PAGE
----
WASHINGTON — On Aug. 21, there will be a total solar eclipse visible across the entire continental United States in a very narrow swath. The rest of the country will see a partial solar eclipse.
Millions of people will be turning their gaze skyward to see this stunning spectacle from work, their homes, on the open road and in the air. Now is the time to start making your preparations to safely observe the eclipse.
Observing the solar eclipse safely is the number one concern of everyone. Failure to do so can result in permanent eye damage. Parents must ensure their children are safely observing the eclipse.
NASA has a website dedicated to the solar eclipse that provides safe viewing tips for the public as well as a comprehensive explanation, history and science of total solar eclipses. NASA has also put together an events section where you can find out if a library, museum, NASA or other entity is hosting an event in your area.
For the D.C. area, we will experience a partial solar eclipse from about 79 percent of the sun obscured to more than 90 percent. The farther south you are, the more the sun will be obscured. You can find out the particulars for your location by looking at this Google map provided by NASA.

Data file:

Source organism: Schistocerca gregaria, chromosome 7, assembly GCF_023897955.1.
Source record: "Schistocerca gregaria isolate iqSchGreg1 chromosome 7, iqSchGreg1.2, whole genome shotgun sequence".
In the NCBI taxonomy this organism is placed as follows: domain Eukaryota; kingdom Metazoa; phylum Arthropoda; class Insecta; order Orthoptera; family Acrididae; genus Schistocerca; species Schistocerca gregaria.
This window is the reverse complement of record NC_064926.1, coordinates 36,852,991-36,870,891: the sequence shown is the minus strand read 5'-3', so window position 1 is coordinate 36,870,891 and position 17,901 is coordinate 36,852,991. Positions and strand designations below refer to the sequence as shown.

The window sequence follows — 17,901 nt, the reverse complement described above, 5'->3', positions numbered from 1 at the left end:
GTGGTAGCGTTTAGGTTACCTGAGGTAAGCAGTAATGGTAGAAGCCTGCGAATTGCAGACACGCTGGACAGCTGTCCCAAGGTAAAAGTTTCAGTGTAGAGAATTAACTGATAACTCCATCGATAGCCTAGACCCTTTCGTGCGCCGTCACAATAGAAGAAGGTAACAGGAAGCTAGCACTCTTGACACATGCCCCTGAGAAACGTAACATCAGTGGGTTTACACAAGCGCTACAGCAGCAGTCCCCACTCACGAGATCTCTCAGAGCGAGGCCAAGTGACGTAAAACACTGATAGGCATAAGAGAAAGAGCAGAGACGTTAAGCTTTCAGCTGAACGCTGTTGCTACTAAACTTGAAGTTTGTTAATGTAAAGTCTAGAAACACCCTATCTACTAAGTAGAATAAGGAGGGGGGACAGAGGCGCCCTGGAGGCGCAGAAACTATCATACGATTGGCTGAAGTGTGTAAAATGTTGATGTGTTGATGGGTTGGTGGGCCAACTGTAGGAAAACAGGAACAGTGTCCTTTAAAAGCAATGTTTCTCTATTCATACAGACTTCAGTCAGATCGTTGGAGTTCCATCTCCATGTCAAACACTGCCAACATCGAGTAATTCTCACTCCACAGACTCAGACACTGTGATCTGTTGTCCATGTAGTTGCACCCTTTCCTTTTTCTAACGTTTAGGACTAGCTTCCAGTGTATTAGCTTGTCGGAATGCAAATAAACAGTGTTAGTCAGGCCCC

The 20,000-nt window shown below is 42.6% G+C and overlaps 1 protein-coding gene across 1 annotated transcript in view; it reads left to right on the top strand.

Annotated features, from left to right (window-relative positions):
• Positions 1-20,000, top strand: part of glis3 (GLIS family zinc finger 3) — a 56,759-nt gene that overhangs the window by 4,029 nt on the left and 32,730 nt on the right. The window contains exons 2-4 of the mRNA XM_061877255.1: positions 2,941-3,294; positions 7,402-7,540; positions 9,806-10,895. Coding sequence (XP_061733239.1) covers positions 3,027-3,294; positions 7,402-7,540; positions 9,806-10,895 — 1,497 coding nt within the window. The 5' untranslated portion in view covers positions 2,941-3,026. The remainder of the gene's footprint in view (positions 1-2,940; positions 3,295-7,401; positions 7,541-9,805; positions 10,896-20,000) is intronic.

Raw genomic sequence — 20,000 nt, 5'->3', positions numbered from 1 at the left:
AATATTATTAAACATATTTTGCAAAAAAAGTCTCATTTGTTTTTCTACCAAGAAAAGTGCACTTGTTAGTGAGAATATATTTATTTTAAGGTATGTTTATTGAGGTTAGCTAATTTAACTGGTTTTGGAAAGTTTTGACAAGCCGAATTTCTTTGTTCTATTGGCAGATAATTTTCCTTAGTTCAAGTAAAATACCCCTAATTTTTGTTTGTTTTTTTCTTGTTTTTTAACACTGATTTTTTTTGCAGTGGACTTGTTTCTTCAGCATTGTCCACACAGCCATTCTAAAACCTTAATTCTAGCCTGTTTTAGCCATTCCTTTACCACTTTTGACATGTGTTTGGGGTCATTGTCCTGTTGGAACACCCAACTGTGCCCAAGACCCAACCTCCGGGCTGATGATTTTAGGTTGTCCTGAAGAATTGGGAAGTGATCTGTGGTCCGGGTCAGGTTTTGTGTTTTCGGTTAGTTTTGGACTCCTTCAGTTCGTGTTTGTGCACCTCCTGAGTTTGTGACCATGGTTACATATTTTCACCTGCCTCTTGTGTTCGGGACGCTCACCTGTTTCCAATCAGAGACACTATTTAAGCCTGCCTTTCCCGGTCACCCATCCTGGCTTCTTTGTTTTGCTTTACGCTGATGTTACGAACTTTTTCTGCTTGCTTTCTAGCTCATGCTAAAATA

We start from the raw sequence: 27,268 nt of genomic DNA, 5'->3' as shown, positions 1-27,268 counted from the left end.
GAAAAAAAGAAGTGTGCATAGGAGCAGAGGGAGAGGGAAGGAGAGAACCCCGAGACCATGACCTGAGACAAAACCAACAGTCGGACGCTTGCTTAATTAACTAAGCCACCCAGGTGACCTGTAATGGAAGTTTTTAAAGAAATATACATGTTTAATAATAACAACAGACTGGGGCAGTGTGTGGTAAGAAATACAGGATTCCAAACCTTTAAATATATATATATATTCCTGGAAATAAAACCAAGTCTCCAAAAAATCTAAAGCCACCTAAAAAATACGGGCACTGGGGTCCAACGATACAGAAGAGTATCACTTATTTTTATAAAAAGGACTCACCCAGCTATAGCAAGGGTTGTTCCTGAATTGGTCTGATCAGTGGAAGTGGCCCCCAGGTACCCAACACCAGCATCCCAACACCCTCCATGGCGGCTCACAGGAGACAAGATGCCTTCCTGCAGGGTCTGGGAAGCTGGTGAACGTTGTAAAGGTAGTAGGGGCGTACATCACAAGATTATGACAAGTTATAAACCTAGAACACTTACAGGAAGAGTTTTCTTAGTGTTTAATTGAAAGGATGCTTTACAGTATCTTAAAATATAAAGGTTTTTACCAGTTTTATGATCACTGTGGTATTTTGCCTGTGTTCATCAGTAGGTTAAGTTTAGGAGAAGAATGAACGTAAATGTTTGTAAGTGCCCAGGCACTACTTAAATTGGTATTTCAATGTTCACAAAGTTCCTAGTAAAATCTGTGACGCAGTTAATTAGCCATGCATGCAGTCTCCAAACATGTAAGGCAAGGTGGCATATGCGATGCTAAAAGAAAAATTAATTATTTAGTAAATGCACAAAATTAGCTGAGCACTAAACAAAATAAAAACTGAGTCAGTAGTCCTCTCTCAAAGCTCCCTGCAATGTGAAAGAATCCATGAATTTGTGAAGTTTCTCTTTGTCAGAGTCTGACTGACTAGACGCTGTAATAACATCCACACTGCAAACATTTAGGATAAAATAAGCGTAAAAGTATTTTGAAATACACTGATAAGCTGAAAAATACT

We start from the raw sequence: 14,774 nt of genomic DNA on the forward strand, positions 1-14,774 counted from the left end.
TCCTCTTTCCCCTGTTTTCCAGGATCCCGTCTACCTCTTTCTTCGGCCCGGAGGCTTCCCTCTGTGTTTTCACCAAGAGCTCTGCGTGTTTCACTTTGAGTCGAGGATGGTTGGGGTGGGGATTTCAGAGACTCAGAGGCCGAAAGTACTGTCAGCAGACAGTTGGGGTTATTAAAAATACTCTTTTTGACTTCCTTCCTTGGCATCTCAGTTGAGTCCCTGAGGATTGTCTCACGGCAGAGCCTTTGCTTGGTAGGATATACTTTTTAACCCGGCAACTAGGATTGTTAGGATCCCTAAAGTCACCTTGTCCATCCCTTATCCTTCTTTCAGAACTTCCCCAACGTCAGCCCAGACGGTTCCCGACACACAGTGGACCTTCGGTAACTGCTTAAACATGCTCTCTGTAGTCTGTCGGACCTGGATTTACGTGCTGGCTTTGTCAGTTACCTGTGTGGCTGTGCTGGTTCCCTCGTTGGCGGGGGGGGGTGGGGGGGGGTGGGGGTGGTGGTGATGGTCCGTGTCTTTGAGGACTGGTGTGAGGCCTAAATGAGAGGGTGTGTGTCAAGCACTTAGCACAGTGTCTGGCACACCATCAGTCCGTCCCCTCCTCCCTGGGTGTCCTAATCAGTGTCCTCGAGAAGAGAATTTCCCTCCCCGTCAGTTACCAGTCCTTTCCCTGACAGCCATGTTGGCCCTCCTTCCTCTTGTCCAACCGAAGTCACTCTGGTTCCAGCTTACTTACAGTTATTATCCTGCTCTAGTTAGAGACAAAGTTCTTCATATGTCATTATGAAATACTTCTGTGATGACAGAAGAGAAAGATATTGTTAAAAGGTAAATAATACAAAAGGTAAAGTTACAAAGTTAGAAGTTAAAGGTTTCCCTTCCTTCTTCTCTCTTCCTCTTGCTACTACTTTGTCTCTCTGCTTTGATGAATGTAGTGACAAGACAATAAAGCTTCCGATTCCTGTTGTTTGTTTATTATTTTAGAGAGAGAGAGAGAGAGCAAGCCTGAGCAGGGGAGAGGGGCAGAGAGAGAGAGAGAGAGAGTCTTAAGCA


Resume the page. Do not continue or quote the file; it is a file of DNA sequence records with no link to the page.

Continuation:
Just zoom in to your location and click to get your particulars for the eclipse.
There are professionally led tours for the eclipse which you may be interested in, although they may be booked up. You can search for them online.
I’ll have more information on D.C.-area eclipse events as we get closer to August.
I will be at a totality location hoping to get some great pics to share with you. My only total solar eclipse viewing was in February 1998, on board a cruise ship as part of the tour staff.
I can hardly wait to stand in the moon’s shadow again.
Follow Greg Redfern’s daily blog to keep up with the latest news in astronomy and space exploration. You can email him at firstname.lastname@example.org.